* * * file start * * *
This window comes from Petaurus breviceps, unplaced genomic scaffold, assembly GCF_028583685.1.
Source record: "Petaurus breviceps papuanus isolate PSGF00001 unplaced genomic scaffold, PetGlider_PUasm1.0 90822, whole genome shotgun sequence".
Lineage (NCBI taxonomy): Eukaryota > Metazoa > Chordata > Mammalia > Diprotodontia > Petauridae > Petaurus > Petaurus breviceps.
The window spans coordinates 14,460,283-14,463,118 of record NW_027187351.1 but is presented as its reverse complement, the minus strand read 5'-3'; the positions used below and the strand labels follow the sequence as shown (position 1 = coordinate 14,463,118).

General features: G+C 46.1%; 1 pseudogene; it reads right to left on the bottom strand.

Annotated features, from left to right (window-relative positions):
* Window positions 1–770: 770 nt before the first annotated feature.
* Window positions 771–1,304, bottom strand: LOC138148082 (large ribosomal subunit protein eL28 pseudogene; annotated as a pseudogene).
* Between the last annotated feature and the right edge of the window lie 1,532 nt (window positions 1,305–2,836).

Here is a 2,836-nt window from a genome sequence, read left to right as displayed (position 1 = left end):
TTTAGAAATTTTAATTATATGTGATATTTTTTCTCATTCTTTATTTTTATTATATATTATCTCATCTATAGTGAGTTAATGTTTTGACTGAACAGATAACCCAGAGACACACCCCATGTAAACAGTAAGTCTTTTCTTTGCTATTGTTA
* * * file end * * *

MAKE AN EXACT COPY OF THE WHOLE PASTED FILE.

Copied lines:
This window comes from Petaurus breviceps, unplaced genomic scaffold, assembly GCF_028583685.1.
Source record: "Petaurus breviceps papuanus isolate PSGF00001 unplaced genomic scaffold, PetGlider_PUasm1.0 90822, whole genome shotgun sequence".
Lineage (NCBI taxonomy): Eukaryota > Metazoa > Chordata > Mammalia > Diprotodontia > Petauridae > Petaurus > Petaurus breviceps.
The window spans coordinates 14,460,283-14,463,118 of record NW_027187351.1 but is presented as its reverse complement, the minus strand read 5'-3'; the positions used below and the strand labels follow the sequence as shown (position 1 = coordinate 14,463,118).

General features: G+C 46.1%; 1 pseudogene; it reads right to left on the bottom strand.

Annotated features, from left to right (window-relative positions):
* Window positions 1–770: 770 nt before the first annotated feature.
* Window positions 771–1,304, bottom strand: LOC138148082 (large ribosomal subunit protein eL28 pseudogene; annotated as a pseudogene).
* Between the last annotated feature and the right edge of the window lie 1,532 nt (window positions 1,305–2,836).

Here is a 2,836-nt window from a genome sequence, read left to right as displayed (position 1 = left end):
TTTAGAAATTTTAATTATATGTGATATTTTTTCTCATTCTTTATTTTTATTATATATTATCTCATCTATAGTGAGTTAATGTTTTGACTGAACAGATAACCCAGAGACACACCCCATGTAAACAGTAAGTCTTTTCTTTGCTATTGTTA